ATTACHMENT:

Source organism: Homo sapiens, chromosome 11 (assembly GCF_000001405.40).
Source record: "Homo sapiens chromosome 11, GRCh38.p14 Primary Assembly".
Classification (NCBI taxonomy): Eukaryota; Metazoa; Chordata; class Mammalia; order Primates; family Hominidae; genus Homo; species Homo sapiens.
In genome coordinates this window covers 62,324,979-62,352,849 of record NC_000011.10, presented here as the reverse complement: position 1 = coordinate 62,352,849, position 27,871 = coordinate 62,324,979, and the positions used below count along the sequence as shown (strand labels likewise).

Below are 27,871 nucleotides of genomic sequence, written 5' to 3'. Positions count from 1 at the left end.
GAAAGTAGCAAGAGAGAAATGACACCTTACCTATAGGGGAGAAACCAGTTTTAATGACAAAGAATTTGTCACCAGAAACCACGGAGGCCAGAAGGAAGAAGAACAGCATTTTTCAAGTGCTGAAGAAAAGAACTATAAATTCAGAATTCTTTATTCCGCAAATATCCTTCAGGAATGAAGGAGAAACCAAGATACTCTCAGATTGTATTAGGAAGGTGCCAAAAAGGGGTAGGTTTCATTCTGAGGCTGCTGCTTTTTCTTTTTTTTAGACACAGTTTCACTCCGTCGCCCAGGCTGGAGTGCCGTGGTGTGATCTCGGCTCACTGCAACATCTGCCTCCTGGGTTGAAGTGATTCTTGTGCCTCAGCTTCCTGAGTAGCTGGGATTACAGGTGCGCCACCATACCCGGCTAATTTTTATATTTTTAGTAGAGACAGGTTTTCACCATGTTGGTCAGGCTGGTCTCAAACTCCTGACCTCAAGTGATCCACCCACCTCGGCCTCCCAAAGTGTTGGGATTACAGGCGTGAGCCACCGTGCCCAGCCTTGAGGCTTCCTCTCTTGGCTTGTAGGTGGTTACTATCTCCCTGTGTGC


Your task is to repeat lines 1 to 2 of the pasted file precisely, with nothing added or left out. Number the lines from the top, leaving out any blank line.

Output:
Source organism: Homo sapiens, chromosome 11 (assembly GCF_000001405.40).
Source record: "Homo sapiens chromosome 11, GRCh38.p14 Primary Assembly".